n SPIOER. the industrial activity represented by the branch weights and the branch product samples do not match precisely. The weights are computed using wage, employment, and capital statistics based on an establishmentof the branches of industry, whereas tbe indexes arc constructed using final products wherever produced in the

Under an establishment classification, the outputiven branch of industry represents the activities of the producing units (establishments) that formally "belong" to the industry (usually on the basis of ministerialStatistics on employment, wages, fixed and working capital,and gross value of outputiven branch of industry are computed simply as the sum of the corresponding statistics reported by the individual producing units within the industry. For some branches of industry, particularly machine building, metallurgy, and chemicals, many producing units have "captive" plants and sliops engaged in tbe production of secondary goods tbat are produced mainly in some other branch of industry. Therefore, the statistical data published on an establishment basis do not precisely match the statistical data on final products as far as classification is concerned.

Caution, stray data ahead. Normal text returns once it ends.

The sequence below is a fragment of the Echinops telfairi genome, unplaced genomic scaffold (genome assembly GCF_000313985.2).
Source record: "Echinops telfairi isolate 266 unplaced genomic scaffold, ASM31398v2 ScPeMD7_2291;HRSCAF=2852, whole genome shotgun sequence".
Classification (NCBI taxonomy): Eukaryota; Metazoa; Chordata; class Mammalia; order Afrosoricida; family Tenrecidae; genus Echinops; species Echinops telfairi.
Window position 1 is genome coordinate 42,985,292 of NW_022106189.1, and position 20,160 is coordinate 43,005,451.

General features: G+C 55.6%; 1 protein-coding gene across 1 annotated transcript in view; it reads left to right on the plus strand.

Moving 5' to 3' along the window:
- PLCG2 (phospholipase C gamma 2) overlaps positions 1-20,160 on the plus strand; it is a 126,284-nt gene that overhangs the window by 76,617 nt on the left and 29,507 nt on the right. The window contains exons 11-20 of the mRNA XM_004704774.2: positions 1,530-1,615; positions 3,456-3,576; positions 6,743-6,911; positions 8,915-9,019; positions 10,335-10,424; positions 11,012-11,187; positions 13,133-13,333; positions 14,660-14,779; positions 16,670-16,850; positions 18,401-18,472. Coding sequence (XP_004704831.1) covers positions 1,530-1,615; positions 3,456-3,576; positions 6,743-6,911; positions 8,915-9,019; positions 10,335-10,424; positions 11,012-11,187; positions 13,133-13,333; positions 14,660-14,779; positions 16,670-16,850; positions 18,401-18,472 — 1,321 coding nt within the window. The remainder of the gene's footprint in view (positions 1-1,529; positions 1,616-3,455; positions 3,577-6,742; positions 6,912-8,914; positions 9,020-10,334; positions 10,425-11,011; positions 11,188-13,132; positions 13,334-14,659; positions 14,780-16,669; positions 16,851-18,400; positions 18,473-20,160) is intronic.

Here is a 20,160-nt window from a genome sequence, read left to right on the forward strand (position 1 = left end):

To evaluate the effect of thcet of alternative value-added branch weights basedroduct classification were constructed from9able. This set of alternative value-added weights is onlydifferent from thc SPIOER set (seeo the substitution of

rales of growth of individual branch indexes are unaffected bu the choice of base welshts. The rales of growth of SPIOER sector indexei dcrieed8 weight! are sh In the accorrivoniito* lobulation.


i ihe accompanying tabulation.

Machinery .


Total iotluitrial production .

Thc indexes from which these rates of gtowth art derived are given in Appendix B.

Weight, derived from9 Soviet his-.toutput table and moved forward0 by SPIOER branch mdeve, to facilitate comparison.

trtimatrd from Soviet data on the percentage of fou output claimed by the rne-vr branehe, of industry classified on anboats. Tha Sooirt data have been ad-Med so lhat the there, of Ae branches add